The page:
The blackcap - the "mock nightingale"


The blackcap - the "mock nightingale"

The blackcap is a grey warbler, easily identified by its distinctive cap. Males have black caps (as the name suggests), while the female’s cap is chestnut brown.

This migratory songbird has a thin, dark-coloured beak and brownish-grey wings. It is a similar size to a robin, measuring around 13cm in length.

The bird has a melodious and varied song that resonates through woodlands and gardens alike. This has led to it being described as the "mock nightingale".

These agile birds have a versatile diet, primarily feeding on insects and berries. They are particularly fond of mistletoe berries, and are extremely efficient at spreading mistletoe seeds, eating the flesh of the berry and wiping the seed on a branch, allowing it to potentially germinate there.

Blackcaps favour woodland habitats, but will venture into parks and gardens if there are lots of trees and shrubs available. They occur throughout the UK, with the exception of the Scottish Highlands.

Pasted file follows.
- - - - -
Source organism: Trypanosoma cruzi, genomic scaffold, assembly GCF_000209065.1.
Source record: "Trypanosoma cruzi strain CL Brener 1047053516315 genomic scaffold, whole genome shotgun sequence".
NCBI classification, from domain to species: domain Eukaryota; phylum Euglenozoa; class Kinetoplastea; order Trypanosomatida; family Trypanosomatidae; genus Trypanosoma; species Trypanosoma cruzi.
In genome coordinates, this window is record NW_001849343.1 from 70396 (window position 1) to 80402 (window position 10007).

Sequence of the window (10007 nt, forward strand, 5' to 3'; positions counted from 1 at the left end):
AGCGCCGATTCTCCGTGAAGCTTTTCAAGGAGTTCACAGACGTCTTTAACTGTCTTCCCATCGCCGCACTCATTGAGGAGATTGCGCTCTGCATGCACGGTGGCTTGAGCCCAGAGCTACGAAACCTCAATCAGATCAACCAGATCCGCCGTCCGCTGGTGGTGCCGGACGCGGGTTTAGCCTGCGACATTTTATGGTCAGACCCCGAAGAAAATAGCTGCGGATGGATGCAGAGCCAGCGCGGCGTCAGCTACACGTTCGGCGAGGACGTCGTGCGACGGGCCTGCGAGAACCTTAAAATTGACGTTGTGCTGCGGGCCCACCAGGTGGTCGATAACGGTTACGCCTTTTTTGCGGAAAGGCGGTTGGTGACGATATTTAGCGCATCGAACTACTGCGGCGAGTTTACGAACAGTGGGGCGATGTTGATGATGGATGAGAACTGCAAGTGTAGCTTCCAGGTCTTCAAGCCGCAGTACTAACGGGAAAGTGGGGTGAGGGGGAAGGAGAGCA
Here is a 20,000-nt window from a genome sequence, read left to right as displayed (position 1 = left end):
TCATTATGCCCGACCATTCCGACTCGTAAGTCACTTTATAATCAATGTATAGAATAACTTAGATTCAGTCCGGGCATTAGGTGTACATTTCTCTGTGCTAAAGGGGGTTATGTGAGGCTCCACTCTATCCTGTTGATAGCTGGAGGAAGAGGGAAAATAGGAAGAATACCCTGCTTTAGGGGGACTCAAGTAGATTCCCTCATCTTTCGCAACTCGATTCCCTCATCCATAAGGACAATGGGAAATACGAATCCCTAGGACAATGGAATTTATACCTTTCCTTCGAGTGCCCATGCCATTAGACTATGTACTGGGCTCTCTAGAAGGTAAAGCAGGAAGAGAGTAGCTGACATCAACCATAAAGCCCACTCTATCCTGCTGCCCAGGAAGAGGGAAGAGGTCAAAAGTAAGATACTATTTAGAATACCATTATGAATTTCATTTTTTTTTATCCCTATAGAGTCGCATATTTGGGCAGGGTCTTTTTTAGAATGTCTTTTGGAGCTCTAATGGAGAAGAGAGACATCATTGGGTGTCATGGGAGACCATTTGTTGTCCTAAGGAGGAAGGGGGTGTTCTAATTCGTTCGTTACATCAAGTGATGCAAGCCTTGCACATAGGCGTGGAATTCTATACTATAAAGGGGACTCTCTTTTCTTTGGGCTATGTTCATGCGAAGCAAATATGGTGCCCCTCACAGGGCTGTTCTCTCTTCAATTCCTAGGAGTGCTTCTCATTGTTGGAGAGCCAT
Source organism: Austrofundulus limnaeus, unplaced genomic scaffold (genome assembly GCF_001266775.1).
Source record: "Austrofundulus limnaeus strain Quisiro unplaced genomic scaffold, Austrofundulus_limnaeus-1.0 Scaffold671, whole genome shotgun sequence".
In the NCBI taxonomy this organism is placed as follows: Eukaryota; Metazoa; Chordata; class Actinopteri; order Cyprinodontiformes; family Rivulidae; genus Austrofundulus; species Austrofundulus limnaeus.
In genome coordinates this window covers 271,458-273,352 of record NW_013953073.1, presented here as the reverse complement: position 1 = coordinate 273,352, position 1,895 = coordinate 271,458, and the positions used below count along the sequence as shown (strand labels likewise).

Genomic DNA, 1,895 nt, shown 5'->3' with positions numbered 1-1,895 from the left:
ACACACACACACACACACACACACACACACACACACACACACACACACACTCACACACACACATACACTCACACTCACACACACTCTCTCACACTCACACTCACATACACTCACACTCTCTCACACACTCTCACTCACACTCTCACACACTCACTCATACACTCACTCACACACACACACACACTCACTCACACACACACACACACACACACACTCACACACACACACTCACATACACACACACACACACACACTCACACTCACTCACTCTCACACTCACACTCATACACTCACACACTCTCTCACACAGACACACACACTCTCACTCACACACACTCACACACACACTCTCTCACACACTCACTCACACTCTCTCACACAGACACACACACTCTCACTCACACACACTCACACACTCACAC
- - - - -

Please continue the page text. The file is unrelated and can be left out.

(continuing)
Blackcaps will visit bird feeders and will sometimes lurk nearby like the mythical troll under a bridge to fight off other birds arriving to feed.

Arriving in Britain during the spring and departing in the autumn, blackcaps undertake an impressive migration, some traveling from as far as southern Europe and North Africa.

Despite predation and hunting in Mediterranean countries, the blackcap seems to be doing well and is increasing its range.

In recent years, there has been a notable change in the blackcap's behavior. Traditionally, they were considered summer migrants, but an increasing number now choose to overwinter in the UK, attracted by the availability of food in gardens. This shift in behaviour has intrigued ornithologists and highlights the adaptability of these charming birds.

Image is from Wikimedia and shows a female blackcap.

Further reading

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